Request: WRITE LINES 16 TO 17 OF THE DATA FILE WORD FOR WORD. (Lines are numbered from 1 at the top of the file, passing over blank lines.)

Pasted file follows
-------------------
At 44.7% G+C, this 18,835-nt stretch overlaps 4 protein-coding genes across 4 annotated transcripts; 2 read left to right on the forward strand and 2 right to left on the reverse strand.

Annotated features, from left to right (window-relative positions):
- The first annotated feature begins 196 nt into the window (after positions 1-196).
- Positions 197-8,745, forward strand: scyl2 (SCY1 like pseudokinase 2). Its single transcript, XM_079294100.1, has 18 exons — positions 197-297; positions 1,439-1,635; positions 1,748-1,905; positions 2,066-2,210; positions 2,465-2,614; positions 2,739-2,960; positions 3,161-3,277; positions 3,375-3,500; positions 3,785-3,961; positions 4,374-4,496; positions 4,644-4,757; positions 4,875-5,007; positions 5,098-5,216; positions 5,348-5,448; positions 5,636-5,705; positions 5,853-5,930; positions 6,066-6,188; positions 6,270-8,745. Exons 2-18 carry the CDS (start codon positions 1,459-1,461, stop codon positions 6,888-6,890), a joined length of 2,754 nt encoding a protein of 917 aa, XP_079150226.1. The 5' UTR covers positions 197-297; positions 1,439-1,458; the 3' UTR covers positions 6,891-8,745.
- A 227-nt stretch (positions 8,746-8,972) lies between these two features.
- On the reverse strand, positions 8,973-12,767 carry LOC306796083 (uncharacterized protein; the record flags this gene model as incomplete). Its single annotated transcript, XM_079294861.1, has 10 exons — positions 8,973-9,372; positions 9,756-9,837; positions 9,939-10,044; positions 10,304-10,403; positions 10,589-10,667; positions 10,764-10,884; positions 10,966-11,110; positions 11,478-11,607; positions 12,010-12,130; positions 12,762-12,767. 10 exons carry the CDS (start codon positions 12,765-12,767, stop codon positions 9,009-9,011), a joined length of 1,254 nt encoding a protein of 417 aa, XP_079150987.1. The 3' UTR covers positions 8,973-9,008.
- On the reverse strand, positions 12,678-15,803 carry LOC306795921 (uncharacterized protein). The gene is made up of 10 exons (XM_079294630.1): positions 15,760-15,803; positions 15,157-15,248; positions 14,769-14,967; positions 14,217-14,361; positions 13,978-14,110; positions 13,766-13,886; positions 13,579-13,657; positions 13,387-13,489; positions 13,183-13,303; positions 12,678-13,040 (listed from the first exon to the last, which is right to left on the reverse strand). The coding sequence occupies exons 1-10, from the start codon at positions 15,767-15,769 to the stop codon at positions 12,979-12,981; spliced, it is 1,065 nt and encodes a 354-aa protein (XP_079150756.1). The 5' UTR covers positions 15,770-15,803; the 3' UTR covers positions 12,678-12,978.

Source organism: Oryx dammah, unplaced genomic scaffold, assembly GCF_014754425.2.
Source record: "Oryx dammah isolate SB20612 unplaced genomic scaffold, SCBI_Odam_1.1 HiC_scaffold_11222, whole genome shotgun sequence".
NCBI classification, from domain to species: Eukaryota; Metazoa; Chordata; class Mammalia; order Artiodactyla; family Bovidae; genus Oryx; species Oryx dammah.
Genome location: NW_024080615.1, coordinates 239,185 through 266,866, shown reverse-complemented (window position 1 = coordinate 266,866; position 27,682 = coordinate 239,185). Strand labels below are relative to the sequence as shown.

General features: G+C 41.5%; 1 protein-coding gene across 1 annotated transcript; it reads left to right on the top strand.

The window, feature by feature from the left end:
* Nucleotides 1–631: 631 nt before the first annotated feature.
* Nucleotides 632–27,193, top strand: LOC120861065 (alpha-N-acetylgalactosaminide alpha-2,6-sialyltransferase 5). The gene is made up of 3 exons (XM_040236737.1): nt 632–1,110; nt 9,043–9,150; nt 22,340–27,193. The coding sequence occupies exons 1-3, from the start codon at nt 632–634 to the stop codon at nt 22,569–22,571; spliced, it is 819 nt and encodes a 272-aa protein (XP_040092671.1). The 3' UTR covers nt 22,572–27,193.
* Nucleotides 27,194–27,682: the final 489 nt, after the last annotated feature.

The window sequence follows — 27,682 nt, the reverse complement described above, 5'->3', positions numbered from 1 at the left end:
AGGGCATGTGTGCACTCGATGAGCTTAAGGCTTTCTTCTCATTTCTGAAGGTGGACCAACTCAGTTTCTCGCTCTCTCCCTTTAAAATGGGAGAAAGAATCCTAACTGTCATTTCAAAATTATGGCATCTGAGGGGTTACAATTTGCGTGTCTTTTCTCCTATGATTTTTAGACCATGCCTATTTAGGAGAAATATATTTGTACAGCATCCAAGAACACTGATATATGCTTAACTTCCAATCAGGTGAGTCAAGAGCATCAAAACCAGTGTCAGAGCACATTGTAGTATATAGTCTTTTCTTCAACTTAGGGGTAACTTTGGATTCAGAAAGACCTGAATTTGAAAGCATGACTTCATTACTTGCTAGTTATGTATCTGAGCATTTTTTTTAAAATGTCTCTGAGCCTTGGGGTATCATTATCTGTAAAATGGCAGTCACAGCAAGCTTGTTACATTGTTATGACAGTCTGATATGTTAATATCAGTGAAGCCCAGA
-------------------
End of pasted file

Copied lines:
* Nucleotides 27,194–27,682: the final 489 nt, after the last annotated feature.

The window sequence follows — 27,682 nt, the reverse complement described above, 5'->3', positions numbered from 1 at the left end: